Resisting the Flattening

I read a long, and somewhat depressing article in Tablet not long ago. I encourage you to go read it, too. It’s worth it, I promise.

Back now? Good. Resist the flattening. With all your heart and strength. One way to resist it is to preserve and celebrate those things that make us NOT like everybody else. Maybe your hometown was settled by Dutch immigrants and celebrates that history. Maybe it was a stop on an old coach road, with coaching inns that still stand. If you live in, or are from, rural America then one of those things that makes you and your place part of the texture of life is the culture unique to you and your place. Which brings us to my motivation for launching into an effort to hang on to it that I talked about in my last post.

What do I mean by, and why do I want to, explore and restore rural American culture? The first thing we need to do is think about that culture in a way other than through the lens of mass media and the academy. Both of those institutions paint rural America as a homogenous mass of people clinging to a world that has been passed by, or never really existed at all and is simply a nostalgic yearning for something that never was. Or, worse, they tar all of those people and places as being entirely without any culture of their own, entirely peopled with bigots and -ists who simply can’t accept “demographics” and “diversity” and all the trappings of modern life.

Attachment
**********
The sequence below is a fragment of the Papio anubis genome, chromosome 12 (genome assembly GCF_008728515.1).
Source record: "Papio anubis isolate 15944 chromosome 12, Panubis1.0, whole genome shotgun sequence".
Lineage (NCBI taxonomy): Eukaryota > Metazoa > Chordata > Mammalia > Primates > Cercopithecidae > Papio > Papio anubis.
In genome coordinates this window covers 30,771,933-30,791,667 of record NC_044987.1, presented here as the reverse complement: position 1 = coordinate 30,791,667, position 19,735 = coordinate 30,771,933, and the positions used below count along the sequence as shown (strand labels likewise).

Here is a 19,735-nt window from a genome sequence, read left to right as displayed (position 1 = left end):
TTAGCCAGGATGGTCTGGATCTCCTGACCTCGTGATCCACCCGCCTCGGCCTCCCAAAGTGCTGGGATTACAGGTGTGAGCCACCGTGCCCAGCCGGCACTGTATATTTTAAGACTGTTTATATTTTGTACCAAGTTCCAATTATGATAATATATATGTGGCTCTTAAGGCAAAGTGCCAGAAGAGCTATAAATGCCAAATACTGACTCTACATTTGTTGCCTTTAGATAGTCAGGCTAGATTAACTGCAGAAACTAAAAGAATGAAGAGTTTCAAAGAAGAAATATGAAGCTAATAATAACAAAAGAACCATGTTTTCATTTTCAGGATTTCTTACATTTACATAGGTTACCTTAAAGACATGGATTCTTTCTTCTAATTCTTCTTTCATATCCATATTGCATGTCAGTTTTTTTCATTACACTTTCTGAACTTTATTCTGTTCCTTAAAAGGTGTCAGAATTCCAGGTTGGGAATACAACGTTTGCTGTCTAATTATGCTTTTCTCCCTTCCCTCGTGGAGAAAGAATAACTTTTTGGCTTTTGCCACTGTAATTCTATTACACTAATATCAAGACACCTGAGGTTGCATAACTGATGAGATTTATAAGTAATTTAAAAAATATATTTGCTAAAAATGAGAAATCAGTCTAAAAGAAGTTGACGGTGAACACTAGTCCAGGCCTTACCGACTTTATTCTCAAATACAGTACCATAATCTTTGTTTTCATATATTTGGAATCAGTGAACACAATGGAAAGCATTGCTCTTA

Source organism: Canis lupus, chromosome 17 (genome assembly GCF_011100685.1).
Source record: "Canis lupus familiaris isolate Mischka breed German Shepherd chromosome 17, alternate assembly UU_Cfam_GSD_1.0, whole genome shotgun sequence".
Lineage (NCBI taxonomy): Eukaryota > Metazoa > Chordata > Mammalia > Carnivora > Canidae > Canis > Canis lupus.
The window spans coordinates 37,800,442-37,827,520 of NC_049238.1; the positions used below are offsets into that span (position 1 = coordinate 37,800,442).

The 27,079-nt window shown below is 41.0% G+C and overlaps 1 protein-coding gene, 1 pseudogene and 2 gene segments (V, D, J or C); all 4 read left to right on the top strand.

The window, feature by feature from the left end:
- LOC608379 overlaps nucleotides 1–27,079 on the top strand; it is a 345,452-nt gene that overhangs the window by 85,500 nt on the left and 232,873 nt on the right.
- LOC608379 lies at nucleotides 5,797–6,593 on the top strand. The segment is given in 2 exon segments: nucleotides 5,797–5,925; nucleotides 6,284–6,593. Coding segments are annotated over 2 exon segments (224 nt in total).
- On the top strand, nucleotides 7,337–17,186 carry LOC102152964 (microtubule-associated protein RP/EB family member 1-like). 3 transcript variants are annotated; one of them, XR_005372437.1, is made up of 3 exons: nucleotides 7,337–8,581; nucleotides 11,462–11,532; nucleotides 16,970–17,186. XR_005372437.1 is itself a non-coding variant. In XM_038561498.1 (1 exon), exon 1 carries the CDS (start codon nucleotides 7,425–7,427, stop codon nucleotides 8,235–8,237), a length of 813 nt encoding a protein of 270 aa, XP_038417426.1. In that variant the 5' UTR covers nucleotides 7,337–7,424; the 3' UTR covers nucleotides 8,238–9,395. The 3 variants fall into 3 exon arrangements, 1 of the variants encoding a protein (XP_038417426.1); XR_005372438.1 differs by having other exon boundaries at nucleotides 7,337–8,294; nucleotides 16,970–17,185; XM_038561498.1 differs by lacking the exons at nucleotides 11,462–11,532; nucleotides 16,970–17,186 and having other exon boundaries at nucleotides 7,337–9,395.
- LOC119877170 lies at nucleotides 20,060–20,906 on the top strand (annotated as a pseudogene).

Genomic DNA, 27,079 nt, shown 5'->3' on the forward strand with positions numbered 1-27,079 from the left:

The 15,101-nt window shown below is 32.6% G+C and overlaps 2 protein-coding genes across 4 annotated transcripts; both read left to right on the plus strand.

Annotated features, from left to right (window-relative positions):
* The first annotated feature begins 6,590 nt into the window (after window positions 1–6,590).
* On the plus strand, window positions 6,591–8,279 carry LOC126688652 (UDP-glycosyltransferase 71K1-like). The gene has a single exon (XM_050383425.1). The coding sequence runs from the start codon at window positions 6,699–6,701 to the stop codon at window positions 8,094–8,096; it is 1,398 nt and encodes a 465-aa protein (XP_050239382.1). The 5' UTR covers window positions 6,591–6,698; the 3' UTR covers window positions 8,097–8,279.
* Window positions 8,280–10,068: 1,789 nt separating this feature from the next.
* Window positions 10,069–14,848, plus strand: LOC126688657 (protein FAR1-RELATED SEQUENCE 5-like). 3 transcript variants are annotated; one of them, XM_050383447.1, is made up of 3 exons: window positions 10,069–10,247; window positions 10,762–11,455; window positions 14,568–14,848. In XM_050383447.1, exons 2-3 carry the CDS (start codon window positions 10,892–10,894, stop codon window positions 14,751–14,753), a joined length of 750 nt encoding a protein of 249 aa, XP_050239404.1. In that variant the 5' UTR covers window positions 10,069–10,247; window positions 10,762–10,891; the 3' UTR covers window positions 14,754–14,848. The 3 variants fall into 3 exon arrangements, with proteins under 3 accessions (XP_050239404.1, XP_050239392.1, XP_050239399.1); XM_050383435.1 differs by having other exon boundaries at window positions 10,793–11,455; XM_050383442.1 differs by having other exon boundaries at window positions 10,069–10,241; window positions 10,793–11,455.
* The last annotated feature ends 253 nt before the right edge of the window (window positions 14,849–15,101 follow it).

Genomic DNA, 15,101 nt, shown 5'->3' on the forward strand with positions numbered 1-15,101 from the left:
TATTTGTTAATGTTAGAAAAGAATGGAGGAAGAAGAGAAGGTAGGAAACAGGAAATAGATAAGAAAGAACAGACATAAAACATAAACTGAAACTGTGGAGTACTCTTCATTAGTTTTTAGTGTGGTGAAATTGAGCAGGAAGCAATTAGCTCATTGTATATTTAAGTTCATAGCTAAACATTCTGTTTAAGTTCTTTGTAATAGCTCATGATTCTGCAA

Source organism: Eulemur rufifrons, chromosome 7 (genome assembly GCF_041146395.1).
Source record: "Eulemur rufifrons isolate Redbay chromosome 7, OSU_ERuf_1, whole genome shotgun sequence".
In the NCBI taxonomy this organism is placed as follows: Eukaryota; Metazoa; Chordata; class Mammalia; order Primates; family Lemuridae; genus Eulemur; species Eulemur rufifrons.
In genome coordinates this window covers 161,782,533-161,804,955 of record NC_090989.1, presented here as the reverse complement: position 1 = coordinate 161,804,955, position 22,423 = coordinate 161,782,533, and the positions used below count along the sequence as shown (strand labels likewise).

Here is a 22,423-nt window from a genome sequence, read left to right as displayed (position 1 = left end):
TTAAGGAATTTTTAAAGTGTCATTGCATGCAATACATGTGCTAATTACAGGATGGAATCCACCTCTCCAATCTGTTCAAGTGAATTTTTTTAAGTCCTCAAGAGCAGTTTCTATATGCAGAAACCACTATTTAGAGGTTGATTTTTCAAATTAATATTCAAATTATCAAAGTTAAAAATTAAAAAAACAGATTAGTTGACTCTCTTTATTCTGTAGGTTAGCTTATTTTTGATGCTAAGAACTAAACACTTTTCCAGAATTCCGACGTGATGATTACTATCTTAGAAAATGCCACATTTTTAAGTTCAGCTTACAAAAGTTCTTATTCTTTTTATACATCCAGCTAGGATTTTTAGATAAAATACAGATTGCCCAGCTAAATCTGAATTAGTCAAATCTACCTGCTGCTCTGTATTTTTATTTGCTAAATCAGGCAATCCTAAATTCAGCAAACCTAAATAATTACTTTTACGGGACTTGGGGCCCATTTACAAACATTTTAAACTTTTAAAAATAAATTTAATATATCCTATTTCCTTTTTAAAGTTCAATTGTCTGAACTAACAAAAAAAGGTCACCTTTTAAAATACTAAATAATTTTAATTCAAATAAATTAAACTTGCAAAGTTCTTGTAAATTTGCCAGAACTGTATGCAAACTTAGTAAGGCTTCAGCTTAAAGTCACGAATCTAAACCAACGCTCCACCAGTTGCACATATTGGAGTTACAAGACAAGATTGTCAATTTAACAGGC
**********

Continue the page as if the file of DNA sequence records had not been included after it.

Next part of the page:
Set that aside. Because that’s not an accurate picture at all. Rural America is a beautiful patchwork quilt of tiny communities that retain both the flavor and tone of their original residents and the ability to still function AS a community. These are places that don’t look exactly like each other. They may lack the “multicultural” sameness of urban environments, true. But they have intriguing aromas, notes, and colors – like a bushel of quirky, misshapen heritage apples from different trees. What they lack in the shiny, sparkling consistency of the display of Red Delicious at Whole Foods they make up for in flavors most people have forgotten an apple can have.

Everywhere around us, pop culture is attempting to flatten us. With mallets, if necessary. We won’t BE flattened. Texture is beautiful. Texture is real diversity. Not the fake bean-counting “diversity” of Critical Theory.

In fact, rural American culture is so diverse, don’t expect me to cover every aspect of it here or in my other ventures. I’m going to give you a buffet of things from my own perspective. Because I can’t give you anyone else’s. Everything here will be MY stitches. My drawings. My paintings. My voice. And none of that is “silencing” anyone else. Go stitch your own quilt. Draw your own drawings. Paint your own scenes. Sing your own song.

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